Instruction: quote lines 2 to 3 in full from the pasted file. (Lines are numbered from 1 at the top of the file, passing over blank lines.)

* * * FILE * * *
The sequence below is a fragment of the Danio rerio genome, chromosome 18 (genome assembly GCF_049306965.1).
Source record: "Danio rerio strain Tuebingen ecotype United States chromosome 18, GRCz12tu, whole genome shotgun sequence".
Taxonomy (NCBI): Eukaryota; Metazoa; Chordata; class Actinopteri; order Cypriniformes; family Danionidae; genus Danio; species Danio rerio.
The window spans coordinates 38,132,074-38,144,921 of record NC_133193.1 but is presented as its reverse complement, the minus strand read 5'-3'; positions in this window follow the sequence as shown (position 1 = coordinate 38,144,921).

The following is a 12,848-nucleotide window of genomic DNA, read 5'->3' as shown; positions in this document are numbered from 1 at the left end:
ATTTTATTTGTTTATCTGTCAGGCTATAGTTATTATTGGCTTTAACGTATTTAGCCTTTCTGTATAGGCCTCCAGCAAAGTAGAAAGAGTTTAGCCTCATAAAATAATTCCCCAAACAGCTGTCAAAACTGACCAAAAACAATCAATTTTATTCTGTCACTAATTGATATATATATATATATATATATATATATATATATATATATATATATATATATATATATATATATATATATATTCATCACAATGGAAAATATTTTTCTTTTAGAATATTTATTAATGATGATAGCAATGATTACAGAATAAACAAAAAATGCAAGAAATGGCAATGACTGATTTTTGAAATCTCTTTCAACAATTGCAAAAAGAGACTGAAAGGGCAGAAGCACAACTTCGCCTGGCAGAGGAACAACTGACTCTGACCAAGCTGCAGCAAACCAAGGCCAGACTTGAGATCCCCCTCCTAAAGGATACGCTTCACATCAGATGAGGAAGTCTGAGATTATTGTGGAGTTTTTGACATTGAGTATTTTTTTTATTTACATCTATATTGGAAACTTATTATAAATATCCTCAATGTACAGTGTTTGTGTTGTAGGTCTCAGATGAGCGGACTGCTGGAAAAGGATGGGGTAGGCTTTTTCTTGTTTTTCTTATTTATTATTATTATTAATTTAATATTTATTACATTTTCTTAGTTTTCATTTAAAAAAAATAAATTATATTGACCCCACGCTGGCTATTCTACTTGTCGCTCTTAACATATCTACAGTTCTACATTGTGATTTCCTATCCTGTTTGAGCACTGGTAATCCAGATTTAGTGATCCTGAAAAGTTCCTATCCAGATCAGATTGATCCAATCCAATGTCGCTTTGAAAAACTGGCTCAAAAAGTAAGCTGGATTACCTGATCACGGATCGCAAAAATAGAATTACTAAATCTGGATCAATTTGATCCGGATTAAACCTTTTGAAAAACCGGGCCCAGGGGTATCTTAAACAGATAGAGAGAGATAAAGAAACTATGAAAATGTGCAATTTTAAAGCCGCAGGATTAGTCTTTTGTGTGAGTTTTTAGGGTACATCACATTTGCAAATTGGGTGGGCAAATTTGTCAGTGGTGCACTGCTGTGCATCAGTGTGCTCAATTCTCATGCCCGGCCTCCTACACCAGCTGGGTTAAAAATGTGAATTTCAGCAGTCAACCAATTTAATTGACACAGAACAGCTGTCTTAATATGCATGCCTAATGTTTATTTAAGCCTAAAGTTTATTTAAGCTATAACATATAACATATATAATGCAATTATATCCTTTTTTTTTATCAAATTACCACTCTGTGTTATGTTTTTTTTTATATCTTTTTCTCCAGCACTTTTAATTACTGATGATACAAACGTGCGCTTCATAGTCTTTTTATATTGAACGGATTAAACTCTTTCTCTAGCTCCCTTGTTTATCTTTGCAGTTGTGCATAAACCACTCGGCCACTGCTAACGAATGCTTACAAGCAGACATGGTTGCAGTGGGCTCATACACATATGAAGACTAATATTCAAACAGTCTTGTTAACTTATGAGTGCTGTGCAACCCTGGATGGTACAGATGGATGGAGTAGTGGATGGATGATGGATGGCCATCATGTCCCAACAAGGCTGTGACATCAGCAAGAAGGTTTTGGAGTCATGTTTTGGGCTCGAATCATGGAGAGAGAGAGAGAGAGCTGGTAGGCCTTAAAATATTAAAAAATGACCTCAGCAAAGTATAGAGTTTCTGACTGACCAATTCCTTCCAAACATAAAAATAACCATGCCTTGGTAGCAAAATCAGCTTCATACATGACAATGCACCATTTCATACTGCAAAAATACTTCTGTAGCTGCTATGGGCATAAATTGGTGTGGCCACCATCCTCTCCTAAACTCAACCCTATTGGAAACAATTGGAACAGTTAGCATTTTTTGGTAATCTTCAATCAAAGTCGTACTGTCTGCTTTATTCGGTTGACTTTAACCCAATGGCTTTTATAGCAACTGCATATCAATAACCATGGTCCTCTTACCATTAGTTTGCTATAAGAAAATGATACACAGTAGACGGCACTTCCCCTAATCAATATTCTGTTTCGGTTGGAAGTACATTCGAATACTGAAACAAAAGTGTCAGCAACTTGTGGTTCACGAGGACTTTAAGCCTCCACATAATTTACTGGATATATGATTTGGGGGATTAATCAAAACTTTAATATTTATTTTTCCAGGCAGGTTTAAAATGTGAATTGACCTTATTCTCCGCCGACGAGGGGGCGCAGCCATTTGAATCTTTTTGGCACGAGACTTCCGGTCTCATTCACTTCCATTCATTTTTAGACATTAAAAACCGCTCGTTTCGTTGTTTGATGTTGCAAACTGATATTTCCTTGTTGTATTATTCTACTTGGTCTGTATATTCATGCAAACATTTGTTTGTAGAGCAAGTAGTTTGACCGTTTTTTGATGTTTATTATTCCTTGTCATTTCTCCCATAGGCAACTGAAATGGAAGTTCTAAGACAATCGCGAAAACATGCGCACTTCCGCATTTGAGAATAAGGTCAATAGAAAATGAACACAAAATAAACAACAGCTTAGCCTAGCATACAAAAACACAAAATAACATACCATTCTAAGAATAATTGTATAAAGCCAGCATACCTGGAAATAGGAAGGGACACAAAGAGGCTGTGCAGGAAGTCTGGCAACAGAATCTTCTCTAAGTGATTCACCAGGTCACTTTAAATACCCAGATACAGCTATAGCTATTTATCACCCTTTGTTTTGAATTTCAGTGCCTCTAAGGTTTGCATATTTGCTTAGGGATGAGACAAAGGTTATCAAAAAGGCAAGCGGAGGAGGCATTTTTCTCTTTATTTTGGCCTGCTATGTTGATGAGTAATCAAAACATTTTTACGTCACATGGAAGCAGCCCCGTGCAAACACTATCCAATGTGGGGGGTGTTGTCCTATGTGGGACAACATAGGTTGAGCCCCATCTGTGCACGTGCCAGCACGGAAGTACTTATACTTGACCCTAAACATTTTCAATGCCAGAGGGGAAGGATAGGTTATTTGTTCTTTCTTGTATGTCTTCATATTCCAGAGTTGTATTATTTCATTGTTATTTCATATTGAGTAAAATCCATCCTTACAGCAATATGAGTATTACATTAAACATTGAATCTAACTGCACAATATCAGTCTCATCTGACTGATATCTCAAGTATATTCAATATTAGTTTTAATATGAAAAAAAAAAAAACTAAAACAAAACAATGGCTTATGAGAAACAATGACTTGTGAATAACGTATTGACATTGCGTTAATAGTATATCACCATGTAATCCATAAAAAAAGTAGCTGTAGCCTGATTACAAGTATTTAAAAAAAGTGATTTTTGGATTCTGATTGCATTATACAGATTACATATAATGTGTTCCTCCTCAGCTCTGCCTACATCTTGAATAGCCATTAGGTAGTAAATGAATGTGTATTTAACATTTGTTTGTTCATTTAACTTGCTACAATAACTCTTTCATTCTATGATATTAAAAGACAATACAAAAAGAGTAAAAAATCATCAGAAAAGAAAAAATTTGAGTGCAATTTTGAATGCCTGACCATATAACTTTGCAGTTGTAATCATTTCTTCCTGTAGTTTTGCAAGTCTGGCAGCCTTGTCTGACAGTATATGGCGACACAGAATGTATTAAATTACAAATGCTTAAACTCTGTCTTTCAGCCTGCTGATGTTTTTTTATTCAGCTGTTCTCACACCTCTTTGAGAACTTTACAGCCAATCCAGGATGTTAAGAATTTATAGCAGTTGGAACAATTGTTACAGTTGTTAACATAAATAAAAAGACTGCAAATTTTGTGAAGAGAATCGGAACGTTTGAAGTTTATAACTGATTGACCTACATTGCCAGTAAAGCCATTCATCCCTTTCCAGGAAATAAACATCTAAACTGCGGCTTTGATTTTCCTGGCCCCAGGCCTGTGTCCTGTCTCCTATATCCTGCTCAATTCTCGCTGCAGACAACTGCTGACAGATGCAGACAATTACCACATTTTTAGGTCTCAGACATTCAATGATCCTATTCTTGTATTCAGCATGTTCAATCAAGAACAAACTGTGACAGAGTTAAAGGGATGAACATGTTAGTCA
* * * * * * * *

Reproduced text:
Source record: "Danio rerio strain Tuebingen ecotype United States chromosome 18, GRCz12tu, whole genome shotgun sequence".
Taxonomy (NCBI): Eukaryota; Metazoa; Chordata; class Actinopteri; order Cypriniformes; family Danionidae; genus Danio; species Danio rerio.